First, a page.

Hackaday Prize Entry: An Electric Bike And A Dashboard

Over the last few years, powerful brushless motors have become very cheap, batteries have become very powerful, and the world of quadcopters has brought us very capable electronic speed controls. Sounds like the perfect storm for a bunch of electric bike hacks, right? That’s what [bosko] is doing for his Hackaday Prize Entry. He’s building an e-bike with a big motor and an electronic dashboard, because a simple throttle switch would never do.

There are two parts to [bosko]’s bike, with the front brain box consisting of GPS, an OLED display, analog throttle, and a few wireless modules to connect to the other half of the system under the seat.

The drive section of this e-bike is as simple as it gets. It’s just a big brushless outrunner motor suspended directly above the rear tire, without any other connection. [bosko] has gone with the simplest power transmission system here, and is slightly wearing out the rear tire in the process. It works, though, and a few of the commentors over on Hackaday.io say it reminds them of the French Solex bike. We’re thinking this bike is more of what a riquimbili would be if Hobby King had a Cuban warehouse, but it seems to work well for [bosko] and is a great entry to the Hackaday Prize.

10 thoughts on “Hackaday Prize Entry: An Electric Bike And A Dashboard

  1. It’s not what using a drum sander on your tire does, it’s what the sand and grit off of the road does to those bearings in that very exposed motor. It runs at a rather high RPM.

    1. Depends on where you live. I live up on a mountain side, while my office is at sea level (Norway). An electric motor turns a long winding steep slope into bearable one, you’ll still be winded when you come home. The extra help from the motor makes all the difference when deciding to bike or not to work today.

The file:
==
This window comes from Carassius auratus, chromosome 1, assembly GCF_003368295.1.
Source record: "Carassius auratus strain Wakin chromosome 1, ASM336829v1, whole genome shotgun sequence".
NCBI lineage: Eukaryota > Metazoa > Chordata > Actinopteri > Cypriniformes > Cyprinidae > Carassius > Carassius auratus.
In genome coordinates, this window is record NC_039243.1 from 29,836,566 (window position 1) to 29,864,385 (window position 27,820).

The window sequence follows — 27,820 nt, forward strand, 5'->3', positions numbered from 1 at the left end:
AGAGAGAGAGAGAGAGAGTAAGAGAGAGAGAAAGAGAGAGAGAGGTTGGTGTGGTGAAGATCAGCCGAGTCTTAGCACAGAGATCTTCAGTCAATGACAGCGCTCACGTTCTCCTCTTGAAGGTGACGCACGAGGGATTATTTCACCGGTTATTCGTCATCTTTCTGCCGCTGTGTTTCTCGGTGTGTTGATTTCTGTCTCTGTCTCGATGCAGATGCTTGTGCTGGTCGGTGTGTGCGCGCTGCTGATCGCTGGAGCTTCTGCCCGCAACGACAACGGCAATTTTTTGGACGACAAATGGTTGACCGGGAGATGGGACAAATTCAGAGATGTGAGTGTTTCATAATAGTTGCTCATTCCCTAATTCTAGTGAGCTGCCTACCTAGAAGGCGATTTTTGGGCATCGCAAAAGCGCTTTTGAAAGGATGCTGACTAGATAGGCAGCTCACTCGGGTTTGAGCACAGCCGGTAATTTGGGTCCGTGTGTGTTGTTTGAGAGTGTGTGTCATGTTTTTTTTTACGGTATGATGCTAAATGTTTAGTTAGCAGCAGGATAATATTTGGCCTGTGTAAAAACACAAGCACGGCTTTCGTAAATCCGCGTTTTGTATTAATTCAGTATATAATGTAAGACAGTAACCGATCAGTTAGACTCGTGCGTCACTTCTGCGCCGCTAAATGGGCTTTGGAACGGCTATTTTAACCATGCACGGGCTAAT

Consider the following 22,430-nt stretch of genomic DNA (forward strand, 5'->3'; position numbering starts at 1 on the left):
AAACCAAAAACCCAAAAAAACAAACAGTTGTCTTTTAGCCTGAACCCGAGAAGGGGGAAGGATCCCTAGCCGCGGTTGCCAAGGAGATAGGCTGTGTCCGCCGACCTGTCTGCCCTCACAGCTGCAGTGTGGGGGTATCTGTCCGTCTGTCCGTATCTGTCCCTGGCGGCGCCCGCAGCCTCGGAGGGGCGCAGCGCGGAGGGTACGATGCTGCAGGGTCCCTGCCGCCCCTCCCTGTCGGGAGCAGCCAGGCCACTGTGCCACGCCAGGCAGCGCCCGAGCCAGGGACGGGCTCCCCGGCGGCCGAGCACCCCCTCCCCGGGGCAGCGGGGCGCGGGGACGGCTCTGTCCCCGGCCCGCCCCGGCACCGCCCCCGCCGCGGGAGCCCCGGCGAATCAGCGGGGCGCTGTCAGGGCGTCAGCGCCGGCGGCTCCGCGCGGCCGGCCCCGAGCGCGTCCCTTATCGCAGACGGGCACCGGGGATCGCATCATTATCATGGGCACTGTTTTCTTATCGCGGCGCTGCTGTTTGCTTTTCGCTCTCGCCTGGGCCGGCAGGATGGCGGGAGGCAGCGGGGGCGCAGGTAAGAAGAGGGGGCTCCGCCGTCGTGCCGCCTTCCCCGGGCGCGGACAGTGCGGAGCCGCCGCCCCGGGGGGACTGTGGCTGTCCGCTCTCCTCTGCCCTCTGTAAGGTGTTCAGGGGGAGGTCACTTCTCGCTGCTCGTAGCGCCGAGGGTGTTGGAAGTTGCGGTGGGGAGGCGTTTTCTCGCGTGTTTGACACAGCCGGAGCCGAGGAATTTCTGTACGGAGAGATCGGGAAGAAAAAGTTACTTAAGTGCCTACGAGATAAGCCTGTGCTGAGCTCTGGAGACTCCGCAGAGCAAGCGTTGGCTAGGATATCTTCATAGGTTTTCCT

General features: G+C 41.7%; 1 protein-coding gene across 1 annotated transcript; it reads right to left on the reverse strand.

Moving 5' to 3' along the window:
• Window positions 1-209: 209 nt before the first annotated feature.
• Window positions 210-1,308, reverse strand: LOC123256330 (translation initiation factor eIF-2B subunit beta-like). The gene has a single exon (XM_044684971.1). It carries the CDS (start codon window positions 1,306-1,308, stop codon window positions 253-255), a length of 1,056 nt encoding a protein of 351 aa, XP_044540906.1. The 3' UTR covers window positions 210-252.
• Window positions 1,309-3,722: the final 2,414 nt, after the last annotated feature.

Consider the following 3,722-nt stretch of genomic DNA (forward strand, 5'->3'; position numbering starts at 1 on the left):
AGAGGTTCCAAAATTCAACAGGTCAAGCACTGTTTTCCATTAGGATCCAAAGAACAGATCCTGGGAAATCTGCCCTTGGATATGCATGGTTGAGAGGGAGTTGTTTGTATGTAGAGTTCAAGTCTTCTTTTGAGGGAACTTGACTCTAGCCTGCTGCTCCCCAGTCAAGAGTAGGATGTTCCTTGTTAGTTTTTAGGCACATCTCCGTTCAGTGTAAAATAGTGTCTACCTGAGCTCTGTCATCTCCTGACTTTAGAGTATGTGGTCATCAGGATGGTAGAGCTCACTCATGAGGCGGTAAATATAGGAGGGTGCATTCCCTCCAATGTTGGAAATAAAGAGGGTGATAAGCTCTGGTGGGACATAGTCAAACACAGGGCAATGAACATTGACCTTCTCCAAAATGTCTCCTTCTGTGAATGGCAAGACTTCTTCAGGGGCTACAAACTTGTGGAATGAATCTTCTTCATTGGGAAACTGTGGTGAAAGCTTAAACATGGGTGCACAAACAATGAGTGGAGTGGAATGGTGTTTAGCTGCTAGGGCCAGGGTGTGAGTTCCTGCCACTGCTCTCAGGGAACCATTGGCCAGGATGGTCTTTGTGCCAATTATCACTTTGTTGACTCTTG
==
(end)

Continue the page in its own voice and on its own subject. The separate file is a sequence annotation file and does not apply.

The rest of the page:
2. im also building an e bike because I can’t be arsed peddling so hard up hills.

      I’ve been riding regularly for 30 something years as a mode of transport I certainly don’t get off on it. If I can get out of peddling all the better

        1. I started biking after a heart attack, as an effort to get back some cardiac function.
          Yes, “its so good for” me… until I have to stop and walk the bike for two blocks of uphill.

          My wife rarely gets to bike with me, due to her health issues.

          I suspect if we had a pair of these, we’d both bike more, since the pleasure of the ride would be greatly increased if it wasn’t “plunge downhill for 3 blocks, coast for 2 blocks, pedal comfortably for 6 blocks, pedal like hell for 2 blocks, walk the bike for 2 blocks while panting and heart thundering in my chest, repeat cycle”

  2. I am curious to see what sort of milage he gets out of that airplane outrunner. I usually see them last on the order of 100 miles when mounted on longboards/scooters, but I would imagine that direct driving a bike tire is going to take a number on that motor (especially in rain/salted roads). If he can get to a thousand miles it starts to become worth it since it is down to about the cost of gas for a similar vehicle.

  3. I’ll take my 12kW hub motor paired with 24s 2000 watt hour battery, over this, for my 62 mile round trip to work. 31 miles at 30mph, with 4 climbs that make the lycra’s cringe

  4. With that old battery from laptop what i have (6S .. around 10A), and with max speed of 25km/h (the roles) i travel around 20km, with max speed of 30-35km/h i travel around 16km, with speed of 40km/h i travel less then 10km.
    For me this is enough, my work is 6km from where i live, and im not wet when i come on work place.

  5. While it may have good speed or milleage, it will be weak on reliability… The best way (efficiency) is crank mounter motors, but difficult to create/install , or hub motors, way easy to instal…

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